Saudi man sentenced to death for tearing up Koran
A Saudi Arabian court has sentenced a man to death for apostasy after he filmed himself tearing up a copy of the Koran, in a new test case for the country's human rights record just as its most powerful rising prince was visiting Downing Street.
Human rights groups were already calling on governments to raise their concerns with the prince, including the case of the blogger Raif Badawi who was sentenced to 1,000 lashes for criticising the country's religious establishment.
Yesterday morning, Saudi newspapers reported that the death sentence had been handed down in the town of Hafr al-Batin to a man who had "denounced his faith".
He was not named but was said to have uploaded a video of himself tearing up a copy of the Koran and hitting it with his shoe.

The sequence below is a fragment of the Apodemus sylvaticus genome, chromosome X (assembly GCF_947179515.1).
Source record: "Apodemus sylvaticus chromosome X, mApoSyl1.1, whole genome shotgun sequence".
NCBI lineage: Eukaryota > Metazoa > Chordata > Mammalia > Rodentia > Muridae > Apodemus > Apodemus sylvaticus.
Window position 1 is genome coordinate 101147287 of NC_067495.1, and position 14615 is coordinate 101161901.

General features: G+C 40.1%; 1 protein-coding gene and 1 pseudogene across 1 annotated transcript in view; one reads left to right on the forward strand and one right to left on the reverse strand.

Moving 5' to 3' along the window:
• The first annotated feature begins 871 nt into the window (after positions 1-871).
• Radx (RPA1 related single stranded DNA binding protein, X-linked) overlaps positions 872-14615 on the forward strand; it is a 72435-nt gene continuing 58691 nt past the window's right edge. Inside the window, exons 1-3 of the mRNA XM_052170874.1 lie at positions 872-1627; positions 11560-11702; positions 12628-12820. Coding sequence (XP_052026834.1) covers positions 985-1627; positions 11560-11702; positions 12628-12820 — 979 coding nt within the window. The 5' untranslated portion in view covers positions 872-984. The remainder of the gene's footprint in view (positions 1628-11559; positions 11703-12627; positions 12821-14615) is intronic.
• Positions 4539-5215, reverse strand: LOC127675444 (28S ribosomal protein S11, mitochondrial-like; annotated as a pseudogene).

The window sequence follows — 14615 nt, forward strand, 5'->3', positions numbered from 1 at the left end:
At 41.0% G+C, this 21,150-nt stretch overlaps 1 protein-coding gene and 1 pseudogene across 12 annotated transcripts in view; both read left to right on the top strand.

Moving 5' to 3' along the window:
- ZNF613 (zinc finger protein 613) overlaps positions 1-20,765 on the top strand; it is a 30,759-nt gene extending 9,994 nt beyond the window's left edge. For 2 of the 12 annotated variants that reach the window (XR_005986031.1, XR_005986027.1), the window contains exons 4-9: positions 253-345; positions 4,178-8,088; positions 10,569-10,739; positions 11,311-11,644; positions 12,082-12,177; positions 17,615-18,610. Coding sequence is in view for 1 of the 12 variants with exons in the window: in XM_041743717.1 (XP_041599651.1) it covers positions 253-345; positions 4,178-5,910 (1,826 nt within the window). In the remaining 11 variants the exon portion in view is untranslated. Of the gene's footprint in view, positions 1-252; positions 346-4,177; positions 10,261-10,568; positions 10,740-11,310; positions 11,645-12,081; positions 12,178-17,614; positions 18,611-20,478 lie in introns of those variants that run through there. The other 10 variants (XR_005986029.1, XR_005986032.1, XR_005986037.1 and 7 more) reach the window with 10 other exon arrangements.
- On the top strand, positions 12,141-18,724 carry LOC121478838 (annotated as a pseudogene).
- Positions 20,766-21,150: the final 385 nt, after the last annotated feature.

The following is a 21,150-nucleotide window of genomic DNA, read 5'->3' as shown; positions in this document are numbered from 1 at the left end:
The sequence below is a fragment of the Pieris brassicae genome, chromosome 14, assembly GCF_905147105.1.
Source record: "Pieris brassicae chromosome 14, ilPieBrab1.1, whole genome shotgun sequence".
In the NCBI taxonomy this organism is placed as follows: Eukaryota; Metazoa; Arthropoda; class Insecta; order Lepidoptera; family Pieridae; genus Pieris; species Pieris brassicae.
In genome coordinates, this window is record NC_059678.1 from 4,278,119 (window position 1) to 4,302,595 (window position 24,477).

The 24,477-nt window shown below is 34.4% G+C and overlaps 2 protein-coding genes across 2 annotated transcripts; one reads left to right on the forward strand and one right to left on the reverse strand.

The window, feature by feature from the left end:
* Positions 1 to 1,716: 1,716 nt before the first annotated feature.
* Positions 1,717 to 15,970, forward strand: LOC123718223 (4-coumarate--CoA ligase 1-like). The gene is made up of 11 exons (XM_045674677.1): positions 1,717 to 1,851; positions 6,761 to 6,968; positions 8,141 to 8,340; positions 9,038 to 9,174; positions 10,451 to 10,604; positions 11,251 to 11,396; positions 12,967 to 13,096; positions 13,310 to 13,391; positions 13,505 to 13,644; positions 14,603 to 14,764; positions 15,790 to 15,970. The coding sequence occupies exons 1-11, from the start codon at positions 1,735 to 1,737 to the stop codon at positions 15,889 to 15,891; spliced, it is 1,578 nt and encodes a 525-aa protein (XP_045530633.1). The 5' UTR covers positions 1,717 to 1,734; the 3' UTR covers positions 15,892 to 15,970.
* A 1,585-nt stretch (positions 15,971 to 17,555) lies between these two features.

"In the video, he cursed God, Prophet Mohammed (peace be upon him) and his daughter Fatimah and ripped a copy of the Holy Qur'an and hit it with a shoe," the Saudi Gazette quoted an official as saying. "The death sentence was issued after his apostasy was proved."
The death penalty is the standard penalty for apostasy in the Muslim world, though it is rarely carried out, even in Saudi Arabia which still carries out regular executions. The man in this case has the right to appeal, and can also avoid the penalty by repenting.
However, the timing is embarrassing, on the eve of Prince Mohammed's visit to London and shortly after a visit to the country by Prince Charles, who met the new King Salman as well as Crown Prince Muqrin and Prince Mohammed.
Amnesty International accused the British government of "wearing a muzzle" when it came to dealing with Saudi Arabia. "With the deputy crown prince's visit, UK officials should try to exert some real pressure on him over Saudi Arabia's disgraceful human rights record," said Allan Hogarth, its head of policy and government affairs.
"Under the new ruler King Salman, public executions have continued apace, while the free speech activist Raif Badawi remains in jail and is still at risk of being flogged." A Downing Street spokesman said: "We have consistently raised concerns that we have and will continue to do so." (© Daily Telegraph London)